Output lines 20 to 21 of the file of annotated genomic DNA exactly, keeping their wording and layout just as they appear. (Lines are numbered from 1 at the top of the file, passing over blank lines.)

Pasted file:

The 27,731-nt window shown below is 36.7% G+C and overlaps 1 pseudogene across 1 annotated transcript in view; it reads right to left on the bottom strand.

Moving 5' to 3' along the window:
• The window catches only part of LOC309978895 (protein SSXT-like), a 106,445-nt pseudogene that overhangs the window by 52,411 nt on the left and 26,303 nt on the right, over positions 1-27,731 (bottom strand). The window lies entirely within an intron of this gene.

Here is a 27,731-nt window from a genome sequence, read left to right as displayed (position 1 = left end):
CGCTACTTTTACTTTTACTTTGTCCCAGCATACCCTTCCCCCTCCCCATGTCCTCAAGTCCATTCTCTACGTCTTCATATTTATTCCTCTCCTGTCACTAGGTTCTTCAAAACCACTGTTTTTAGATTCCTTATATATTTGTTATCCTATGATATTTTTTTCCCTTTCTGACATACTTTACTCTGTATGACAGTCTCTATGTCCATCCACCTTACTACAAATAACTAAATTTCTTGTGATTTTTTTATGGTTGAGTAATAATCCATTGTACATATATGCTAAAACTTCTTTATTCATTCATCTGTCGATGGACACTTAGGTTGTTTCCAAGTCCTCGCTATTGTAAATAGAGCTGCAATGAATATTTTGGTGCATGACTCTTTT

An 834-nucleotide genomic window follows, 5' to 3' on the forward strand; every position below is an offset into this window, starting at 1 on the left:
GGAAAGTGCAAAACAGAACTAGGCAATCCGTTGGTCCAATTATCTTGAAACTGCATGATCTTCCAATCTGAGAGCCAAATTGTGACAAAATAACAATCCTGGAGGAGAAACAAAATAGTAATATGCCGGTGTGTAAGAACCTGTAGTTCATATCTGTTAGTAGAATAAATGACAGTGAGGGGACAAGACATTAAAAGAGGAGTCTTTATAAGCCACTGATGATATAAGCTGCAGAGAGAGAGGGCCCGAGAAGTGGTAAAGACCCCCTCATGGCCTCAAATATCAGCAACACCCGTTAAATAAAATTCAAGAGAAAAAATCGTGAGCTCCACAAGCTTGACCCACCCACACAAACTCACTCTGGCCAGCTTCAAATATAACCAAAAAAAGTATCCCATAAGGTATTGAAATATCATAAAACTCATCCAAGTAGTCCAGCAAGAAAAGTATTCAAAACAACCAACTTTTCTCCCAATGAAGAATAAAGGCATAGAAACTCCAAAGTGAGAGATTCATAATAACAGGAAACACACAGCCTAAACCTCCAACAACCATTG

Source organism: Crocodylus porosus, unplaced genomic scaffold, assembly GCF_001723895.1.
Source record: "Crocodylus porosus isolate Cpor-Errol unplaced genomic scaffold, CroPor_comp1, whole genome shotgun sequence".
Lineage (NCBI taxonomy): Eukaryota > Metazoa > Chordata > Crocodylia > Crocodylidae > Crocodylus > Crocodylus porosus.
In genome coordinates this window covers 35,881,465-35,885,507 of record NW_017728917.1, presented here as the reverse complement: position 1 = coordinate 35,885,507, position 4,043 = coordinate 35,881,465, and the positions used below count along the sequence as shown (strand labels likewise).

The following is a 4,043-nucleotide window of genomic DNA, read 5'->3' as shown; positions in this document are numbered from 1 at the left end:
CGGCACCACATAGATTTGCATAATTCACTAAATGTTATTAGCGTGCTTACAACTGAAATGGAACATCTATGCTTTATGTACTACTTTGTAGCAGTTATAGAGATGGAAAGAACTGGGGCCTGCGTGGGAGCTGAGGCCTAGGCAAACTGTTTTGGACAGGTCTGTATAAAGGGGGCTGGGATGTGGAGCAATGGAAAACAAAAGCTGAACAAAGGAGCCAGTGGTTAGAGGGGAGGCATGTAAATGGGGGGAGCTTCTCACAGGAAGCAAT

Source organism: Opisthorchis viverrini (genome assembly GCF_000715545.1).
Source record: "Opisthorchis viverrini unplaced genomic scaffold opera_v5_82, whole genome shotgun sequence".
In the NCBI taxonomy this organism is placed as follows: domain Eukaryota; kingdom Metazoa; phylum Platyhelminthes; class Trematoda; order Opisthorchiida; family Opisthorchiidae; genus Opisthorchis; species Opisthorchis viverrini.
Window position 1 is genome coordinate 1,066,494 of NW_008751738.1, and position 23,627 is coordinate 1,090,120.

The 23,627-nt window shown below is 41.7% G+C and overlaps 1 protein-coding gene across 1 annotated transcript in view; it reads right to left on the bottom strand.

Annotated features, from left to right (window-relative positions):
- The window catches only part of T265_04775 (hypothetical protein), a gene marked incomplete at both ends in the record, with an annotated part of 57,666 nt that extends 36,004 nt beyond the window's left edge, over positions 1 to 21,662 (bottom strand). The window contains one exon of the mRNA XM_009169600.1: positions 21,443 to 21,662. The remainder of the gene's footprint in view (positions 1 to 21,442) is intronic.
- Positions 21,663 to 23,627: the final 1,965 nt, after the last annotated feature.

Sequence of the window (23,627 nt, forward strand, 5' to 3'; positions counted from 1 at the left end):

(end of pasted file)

- The window catches only part of T265_04775 (hypothetical protein), a gene marked incomplete at both ends in the record, with an annotated part of 57,666 nt that extends 36,004 nt beyond the window's left edge, over positions 1 to 21,662 (bottom strand). The window contains one exon of the mRNA XM_009169600.1: positions 21,443 to 21,662. The remainder of the gene's footprint in view (positions 1 to 21,442) is intronic.
- Positions 21,663 to 23,627: the final 1,965 nt, after the last annotated feature.